Given this large environmental effect, and the assumed strong relationship between size and fitness, we should expect low heritability decreasing with age. A weak tendency for this was observed here. The brown trout in Bellbekken is small-sized, mature at a young age and small size, and in general have a short reproductive life (Olsen & Vøllestad, 2001b, 2003, 2005; Vøllestad et al., 2002). As evidenced from mark-recapture studies, there are strong density dependent and environmental effects on survival (Carlson et al., 2008). One conclusion to be drawn from this is that under current environmental conditions selection on size at age, and thus on growth rate, is very weak. This should lead to the prediction that the fitness surface for traits such as growth rate and length-at-age is flat. This is indeed what was found in an independent analysis of selection differentials and size-dependent survival probabilities for the younger age classes in this population of trout (Carlson et al., 2008). In conclusion, length-at-age does not appear to be strongly related with survival probability in this population. On the other hand, larger females produce larger and more eggs (Olsen & Vøllestad, 2003) and have, as also do larger males, higher reproductive success (Serbezov et al., 2010). Given that selection is not strong and directional, and that stochastic processes are important, relatively high levels of additive genetic variance can be maintained. This indicates that these traits may indeed respond rapidly to selection, given the right environmental context.

On top of these genetic and environmental effects, there are a number of potential parental influences. The maternal (dam) effect was consistently small (c. 7% of total phenotypic variance) but stable. By including the random dam effect in our models, the level of additive genetic variance decreased, indicating that maternal effects may be important. In our analysis, we tried to evaluate to what extent parental characteristics (i.e. maternal and paternal length) influenced progeny length-at-age. The main result was that both maternal and paternal size had a significant influence on progeny length. Larger progeny tended to have a larger than average parent. The maternal effect is probably either because of differences in egg quality or because of differences in the choice of spawning habitat (a genotype – environment correlation). In general, larger brown trout females produce larger eggs that in turn produce larger juveniles (Einum & Fleming, 1999; Vøllestad & Lillehammer, 2000; Olsen & Vøllestad, 2003). This size advantage can be transferred into a later fitness advantage, especially under arduous conditions (Einum & Fleming, 1999, 2000). One possible way this could work is if the larger juveniles that hatch from larger eggs are able to acquire and defend better feeding territories (Keeley & Grant, 1995). The weaker but still significant paternal effect on juvenile length-at-age cannot be explained in the same way. The paternal effect can either be through transfer of ‘good genes’, through choice of high quality partners, or through some genotype-environment correlation. The final analysis where we tested for maternal and paternal size effects in a global model indicated that the maternal effect was the stronger. It also did indicate that the paternal size effect probably works through some kind of mate choice. In a detailed study of the breeding system of the Bellbekken trout, we have found that large male trout tend to mate with the larger female trout (Serbezov et al., 2010), and larger parents tend to have higher reproductive success. This size-assortative mating may indeed explain the relationship between maternal and paternal size and progeny size. The paternal effect is thus indirect and through mate choice, and the maternal effect may be direct through the effect of egg size or indirect through the choice of spawning site (as a form of genotype-environment correlation). The benefits of larger size, which are at best marginal during earlier life stages, might thus become more pronounced later in life because of the specific breeding system of the trout.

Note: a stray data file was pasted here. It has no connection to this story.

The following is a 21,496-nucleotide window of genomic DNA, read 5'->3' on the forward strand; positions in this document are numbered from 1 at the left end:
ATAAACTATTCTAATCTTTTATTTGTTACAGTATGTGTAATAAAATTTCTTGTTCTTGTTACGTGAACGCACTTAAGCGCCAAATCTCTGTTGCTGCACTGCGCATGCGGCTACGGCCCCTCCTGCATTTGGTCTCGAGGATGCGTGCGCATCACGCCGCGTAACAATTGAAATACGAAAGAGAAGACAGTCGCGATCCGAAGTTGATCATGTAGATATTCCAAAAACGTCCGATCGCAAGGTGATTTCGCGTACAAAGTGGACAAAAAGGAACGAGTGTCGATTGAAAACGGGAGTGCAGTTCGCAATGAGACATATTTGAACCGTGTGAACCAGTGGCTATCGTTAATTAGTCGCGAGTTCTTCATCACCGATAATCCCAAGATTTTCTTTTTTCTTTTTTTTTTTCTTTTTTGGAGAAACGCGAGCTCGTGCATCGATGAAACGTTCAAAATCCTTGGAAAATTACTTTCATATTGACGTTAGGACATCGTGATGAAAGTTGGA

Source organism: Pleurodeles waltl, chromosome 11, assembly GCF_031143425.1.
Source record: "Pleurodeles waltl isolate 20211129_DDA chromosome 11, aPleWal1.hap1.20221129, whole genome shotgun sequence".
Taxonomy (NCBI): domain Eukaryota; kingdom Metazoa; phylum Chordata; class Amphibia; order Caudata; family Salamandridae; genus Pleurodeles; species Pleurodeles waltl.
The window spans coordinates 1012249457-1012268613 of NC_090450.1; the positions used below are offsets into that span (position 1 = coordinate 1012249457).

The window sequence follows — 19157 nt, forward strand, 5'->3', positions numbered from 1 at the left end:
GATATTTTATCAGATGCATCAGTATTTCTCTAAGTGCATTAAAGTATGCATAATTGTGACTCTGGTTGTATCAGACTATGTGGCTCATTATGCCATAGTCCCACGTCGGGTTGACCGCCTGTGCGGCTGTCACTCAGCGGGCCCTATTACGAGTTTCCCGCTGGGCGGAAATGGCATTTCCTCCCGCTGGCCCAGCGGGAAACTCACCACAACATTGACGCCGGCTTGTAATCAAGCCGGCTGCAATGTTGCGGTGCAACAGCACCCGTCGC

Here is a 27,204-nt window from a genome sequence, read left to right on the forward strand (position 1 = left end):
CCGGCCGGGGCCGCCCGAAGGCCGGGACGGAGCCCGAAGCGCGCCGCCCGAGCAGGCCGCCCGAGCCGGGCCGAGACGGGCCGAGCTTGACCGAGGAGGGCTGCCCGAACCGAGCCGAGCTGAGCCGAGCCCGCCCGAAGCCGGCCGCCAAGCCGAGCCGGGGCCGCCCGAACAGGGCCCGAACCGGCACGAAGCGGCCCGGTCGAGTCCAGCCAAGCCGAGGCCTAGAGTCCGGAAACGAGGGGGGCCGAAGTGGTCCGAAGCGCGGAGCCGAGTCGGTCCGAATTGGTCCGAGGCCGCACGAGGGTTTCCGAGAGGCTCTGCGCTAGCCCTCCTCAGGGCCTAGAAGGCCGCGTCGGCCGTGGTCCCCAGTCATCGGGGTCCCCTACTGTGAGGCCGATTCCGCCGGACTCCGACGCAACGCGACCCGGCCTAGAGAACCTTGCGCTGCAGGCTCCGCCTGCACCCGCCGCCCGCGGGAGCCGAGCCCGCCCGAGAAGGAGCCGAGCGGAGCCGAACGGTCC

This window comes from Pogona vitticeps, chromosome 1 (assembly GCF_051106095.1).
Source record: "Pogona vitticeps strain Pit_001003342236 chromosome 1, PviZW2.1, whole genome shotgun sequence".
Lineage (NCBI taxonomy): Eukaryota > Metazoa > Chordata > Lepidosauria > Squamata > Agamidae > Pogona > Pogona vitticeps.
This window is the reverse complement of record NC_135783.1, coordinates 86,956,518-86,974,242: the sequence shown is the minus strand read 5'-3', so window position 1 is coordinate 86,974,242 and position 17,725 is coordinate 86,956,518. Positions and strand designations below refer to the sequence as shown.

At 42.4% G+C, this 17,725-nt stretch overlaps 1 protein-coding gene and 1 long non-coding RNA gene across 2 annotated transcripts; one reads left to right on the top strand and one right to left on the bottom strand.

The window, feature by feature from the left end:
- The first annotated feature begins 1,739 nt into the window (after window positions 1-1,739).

To conclude, we have shown for a natural population of brown trout that the level of additive genetic variance, and thus heritability, for length-at-age for various age groups can be relatively high. Further, we found significant maternal and paternal effects showing that larger parents tended to produce progeny with larger length-at-age. In total, these results show that brown trout in this system has the potential to respond to environmental challenges, both by evolutionary and by plastic adjustments.


  1. Top of page
  2. Abstract
  3. Introduction
  4. Material and methods
  5. Results
  6. Discussion
  7. Acknowledgments
  8. References

We thank the Norwegian Research Council for financial support over several years. We also thank the large number of graduate students that have participated in fieldwork over the years. Thanks also to two anonymous referees for a number of good suggestions and advice. The large amount of laboratory work would have been impossible without the kind assistance of Lucie Papillon, Vicky Albert and Annette Taugbøl.


  1. Top of page
  2. Abstract
  3. Introduction
  4. Material and methods
  5. Results
  6. Discussion
  7. Acknowledgments
  8. References